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Signed Print

Roy Lichtenstein

Lithograph, 1970
Signed Print Edition of 54
H 89cm x W 122cm

Critical Review

Litho/Litho demonstrates the constantly evolving transfer process behind multiples. Lithography is the main technique Lichtenstein honours here. On the left, he outlines the various base materials utilised in printing, like aluminium, zinc, and stone. The image is created with the help of a grease-based lithographic crayon.

The illustrated surface is then treated with a chemical solution that fixes the composition and ensures that certain areas attract ink while others repel it. Ink is later applied with a roller, adhering only to the receptive areas. Instead of portraying the final printing phase, Lichtenstein illustrates what the different layers look like during the soaking stage.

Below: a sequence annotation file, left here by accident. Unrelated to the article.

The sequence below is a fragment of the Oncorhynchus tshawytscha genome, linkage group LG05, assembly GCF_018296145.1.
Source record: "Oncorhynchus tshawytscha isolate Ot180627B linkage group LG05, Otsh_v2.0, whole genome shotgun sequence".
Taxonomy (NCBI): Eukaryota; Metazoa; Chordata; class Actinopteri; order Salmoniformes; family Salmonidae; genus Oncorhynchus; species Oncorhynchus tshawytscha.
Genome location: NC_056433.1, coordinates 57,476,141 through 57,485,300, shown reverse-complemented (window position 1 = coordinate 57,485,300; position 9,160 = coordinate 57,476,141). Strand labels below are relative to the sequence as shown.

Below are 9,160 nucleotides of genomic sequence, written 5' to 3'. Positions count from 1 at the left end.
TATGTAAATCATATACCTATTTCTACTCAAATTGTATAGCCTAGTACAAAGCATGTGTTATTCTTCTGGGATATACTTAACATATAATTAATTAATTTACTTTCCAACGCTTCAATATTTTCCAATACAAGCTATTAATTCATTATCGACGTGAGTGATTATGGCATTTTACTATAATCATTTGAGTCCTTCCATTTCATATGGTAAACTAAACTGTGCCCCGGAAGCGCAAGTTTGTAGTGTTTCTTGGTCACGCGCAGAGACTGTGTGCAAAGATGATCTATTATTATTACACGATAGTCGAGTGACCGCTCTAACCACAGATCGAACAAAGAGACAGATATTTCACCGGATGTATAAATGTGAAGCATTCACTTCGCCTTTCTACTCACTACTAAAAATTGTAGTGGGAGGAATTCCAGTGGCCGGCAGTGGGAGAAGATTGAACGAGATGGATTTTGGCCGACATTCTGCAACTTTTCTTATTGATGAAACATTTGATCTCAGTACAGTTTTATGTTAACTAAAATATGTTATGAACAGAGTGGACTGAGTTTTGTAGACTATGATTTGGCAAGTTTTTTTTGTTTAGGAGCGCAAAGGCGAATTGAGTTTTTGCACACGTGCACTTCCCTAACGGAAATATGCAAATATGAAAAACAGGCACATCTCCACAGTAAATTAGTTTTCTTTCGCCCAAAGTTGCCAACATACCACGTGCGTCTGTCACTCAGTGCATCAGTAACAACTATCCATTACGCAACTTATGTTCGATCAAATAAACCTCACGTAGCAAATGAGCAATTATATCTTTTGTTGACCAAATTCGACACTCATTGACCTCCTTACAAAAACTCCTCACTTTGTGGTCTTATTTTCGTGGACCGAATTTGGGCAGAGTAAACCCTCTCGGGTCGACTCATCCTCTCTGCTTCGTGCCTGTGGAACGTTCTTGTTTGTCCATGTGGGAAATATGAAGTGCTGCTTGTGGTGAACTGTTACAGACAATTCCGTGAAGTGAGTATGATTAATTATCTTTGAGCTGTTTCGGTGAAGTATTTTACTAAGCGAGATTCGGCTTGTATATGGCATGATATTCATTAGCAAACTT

Lithography has been of crucial importance for Lichtenstein’s artistic career. It allowed for a renaissance of printmaking, inspiring contemporary artists to integrate varied technical skills in their oeuvre. Lithographic printing aided members of the Pop generation especially, supporting them in their quest to revolutionise the post-war art scene.